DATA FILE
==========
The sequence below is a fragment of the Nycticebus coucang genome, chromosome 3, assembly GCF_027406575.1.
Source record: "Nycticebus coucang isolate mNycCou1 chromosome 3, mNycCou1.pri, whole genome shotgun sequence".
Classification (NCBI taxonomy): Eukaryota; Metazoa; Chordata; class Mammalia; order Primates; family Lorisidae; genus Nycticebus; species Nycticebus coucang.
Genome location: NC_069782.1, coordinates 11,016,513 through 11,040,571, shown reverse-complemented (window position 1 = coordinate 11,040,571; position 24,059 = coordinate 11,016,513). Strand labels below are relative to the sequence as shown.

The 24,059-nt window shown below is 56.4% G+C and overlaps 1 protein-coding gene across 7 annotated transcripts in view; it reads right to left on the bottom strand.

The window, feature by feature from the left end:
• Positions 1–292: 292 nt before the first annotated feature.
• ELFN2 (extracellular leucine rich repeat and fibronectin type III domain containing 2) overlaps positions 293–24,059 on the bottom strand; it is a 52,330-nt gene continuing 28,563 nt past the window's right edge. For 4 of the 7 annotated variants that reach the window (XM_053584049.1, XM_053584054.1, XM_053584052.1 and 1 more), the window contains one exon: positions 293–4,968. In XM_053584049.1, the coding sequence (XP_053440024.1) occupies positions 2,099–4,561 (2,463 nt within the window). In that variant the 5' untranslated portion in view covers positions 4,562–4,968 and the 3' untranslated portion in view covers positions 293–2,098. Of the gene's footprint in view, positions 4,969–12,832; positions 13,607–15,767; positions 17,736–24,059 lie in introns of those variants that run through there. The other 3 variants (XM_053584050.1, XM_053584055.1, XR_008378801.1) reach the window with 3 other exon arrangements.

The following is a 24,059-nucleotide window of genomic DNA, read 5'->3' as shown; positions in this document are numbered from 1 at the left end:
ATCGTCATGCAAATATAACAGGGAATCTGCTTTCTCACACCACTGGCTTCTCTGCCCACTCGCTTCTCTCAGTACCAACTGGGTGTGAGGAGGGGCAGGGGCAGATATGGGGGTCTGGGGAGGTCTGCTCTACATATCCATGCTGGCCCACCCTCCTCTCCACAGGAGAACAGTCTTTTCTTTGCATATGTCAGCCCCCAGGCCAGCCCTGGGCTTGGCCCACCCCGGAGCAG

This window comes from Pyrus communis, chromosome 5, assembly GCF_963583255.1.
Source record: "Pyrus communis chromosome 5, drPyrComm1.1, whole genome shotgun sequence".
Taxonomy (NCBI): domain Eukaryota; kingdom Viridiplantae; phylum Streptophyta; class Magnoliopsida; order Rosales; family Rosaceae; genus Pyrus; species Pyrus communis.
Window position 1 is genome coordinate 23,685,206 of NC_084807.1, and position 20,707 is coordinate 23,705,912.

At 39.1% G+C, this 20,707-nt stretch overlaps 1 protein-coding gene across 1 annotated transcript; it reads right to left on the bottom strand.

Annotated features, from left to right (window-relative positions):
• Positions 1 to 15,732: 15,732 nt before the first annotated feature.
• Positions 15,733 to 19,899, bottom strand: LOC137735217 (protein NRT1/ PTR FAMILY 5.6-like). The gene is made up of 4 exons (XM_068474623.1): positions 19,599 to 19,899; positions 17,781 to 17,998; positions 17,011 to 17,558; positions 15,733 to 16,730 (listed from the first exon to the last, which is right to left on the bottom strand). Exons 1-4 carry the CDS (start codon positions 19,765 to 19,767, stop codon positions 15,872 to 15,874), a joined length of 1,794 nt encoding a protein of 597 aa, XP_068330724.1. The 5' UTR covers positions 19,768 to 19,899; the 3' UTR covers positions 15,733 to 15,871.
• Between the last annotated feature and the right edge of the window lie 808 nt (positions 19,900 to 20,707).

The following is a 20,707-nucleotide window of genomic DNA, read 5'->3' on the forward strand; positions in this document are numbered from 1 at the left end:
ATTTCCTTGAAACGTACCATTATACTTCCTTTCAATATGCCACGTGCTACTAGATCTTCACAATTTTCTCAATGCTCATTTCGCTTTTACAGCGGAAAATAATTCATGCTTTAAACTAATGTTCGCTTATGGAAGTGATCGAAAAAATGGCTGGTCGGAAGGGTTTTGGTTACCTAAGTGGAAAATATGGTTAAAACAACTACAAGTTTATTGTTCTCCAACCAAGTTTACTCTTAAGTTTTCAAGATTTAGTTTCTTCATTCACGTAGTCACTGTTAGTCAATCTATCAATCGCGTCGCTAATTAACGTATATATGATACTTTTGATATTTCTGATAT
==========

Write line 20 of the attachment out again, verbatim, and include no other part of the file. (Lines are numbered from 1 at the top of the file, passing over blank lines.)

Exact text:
The following is a 20,707-nucleotide window of genomic DNA, read 5'->3' on the forward strand; positions in this document are numbered from 1 at the left end: